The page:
The environment and living conditions of greek systems have been proven to directly affect the alcohol consumption of its members. In a study done by Park, Sher, and Krull they sought out to see how on-campus living in a greek residence affects risky drinking in adolescents. They hypothesized those who lived in fraternity houses would be more likely to participate in risky drinking. They measured this by a paper-and-pencil questionnaire for first-time first-year students at a Midwestern university. The sample of participants then took part in a web-based survey every fall and spring for the next four years. The final sample consisted of non-Greek women in residence halls, Greek women in residence halls, non-Greek men in residence halls, and Greek men in fraternity houses. They concluded that, students engaged in having five or more drinks in a single sitting roughly once and in having 12 or more drinks in a single sitting less than once for the past month at precollege. As well as, those living in fraternity houses increased extremely risky drinking more than others. These findings demonstrate both general effects of living types and specific effects of living units in the association between living environments and risky drinking during the college transition.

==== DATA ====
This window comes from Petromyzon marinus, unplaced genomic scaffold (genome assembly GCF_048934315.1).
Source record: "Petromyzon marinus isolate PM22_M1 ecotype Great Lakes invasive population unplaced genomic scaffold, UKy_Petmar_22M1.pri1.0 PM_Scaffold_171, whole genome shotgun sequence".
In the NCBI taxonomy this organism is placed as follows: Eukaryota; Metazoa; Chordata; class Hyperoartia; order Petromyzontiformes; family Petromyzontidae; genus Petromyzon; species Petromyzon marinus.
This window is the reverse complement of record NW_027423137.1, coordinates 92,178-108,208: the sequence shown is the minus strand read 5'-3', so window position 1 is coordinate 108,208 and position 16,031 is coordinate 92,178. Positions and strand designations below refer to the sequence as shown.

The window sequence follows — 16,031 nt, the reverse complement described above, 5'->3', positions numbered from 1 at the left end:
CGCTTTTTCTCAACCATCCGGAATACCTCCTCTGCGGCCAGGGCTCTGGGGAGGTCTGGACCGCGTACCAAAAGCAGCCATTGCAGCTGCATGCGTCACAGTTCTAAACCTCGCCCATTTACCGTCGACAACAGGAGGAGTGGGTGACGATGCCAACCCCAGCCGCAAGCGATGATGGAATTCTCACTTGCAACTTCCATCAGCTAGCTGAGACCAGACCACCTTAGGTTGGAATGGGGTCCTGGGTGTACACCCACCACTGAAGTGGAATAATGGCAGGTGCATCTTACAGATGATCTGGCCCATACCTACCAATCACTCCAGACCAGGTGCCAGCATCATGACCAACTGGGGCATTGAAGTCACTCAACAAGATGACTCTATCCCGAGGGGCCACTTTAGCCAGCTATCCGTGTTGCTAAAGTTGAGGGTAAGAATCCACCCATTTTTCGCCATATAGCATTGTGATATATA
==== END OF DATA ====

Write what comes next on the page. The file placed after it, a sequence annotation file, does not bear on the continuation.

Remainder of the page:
The transition from home to on-campus living creates a surge of independence for college students. However, with that independence comes a certain amount of freedom to indulgences that has not yet been presented to adolescents. There are no longer any authority figures hovering over them to chastise them for any diminutive action. This freedom is only magnified in greek houses because they are not held as responsible as students living in dorms within the school. Thus, alcohol and drug use can be executed without the close monitor of room advisors and staff. Coupled this with the already implied party atmosphere calls for a hectic living environment that allows binge drinking to occur with no repercussions.